Turkish Delight

So, what to paint next after all those snowy winter figures I’ve been working on for weeks? I’m feeling that it’s time for Suburban Militarism to attempt something else. Something warmer… Something different… Something completely different…

RedBox have been producing some very fine figures of late. The eras and conflicts that they concentrate on are mostly to do with the 16th/17th century. This is a little outside my areas of interest but nonetheless, I’ve been impressed by their recent figures. And so, for my next slow-burn project I will be having a go at building the Sultan’s army from their wonderful range of Ottoman Turks, starting with their artillery.

The Ottoman Empire was enormous at its height and was unsurprisingly therefore very powerful militarily. The Ottoman Empire was amongst the first European nation to have a professional and permanent artillery corps and consequently were the most effective in Europe in the 16th and 17th centuries. In an era dominated by siege warfare, much of the Ottomans strength lay in their numerous and formidable artillery corps.

My latest box model soldiers…

RedBox, in their typically generous manner, have produced an impressive number of different artillery kits for these Ottoman Turks, including the following named sets;

  • “16th Century Turkish Artillery”
  • “17th Century Turkish Artillery”
  • “16th Century Turkish Siege Artillery Gun”
  • “16th-17th Century Turkish Siege Artillery Mortar”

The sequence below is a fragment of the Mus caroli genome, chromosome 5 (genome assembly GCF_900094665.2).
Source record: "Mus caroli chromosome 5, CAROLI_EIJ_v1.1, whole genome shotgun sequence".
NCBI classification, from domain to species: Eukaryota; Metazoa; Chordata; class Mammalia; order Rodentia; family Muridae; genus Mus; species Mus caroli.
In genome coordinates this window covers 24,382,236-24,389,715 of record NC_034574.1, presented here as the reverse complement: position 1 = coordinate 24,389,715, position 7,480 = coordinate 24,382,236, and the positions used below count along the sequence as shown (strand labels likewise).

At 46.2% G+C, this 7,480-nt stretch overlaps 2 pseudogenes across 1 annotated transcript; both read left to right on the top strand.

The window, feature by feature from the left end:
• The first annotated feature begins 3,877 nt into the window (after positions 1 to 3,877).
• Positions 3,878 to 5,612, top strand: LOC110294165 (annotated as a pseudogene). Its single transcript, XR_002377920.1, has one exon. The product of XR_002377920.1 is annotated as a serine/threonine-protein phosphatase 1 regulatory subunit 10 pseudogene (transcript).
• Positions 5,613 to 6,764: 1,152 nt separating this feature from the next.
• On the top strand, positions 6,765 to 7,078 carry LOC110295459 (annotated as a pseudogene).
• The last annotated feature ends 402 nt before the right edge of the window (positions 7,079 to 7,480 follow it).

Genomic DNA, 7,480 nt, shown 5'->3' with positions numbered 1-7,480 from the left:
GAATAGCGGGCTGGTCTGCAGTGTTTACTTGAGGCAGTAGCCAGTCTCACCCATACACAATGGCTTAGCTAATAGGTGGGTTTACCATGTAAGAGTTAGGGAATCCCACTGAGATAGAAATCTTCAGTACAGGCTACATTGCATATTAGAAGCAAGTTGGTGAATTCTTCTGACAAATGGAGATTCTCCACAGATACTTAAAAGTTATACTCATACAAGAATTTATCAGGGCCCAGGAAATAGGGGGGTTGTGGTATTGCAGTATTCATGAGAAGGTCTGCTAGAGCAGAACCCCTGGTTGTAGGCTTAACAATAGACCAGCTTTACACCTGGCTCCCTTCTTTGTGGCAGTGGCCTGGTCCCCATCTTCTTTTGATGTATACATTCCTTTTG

• “Turkish Sailor’s Artillery 16th-17th Century”
Image of the two constructed 17th C set guns by Plastic Soldier Review

With industrial progress being slow in the 16th-17th century, all the kits could more or less be reasonably used together without creating an historical absurdity. Plastic Soldier Review states that “the guns in [the 17th Century] set are exactly the same as those in the set of 16th Century Artillery, and are still very appropriate to the 17th.”

1 of the 2 sprues of Ottoman Turkish gun crews in the box

I’ve decided to start with some figures from their “17th Century Turkish Artillery” set. Having a few boxes of Turks arrive through the post recently, I’ll probably dip in and out of these different kits.


Ottoman Topçu (artilleryman) from observations taken by the Swedish ambassador to the Ottomans.

The Topçu Ocağı (or Artillery Corps) being both a professional and a favoured division of the army did wear uniforms, though of exactly what sort is open to question. There appear to be many variations on colours, so it may be that colours simply varied with from unit to unit. For my first figures, I’ve gone with the colours shown consistently on all the RedBox box covers which closely match the illustration shown above by a contemporary Swedish ambassador. I may even maintain the same uniformity throughout all of the Sultan’s artillery, other arms being much more varied.

A re-enactor of the Siege of Vienna 1683.

With artillery sets, I guess the only way to present them is as a group together in a mini diorama, as with my recent Cracker Battery. To facilitate this, I’ve made another purchase which I hope will go perfectly with my Turkish artillery units. I’m rather excited about it but I’ll reveal what this is in a future post!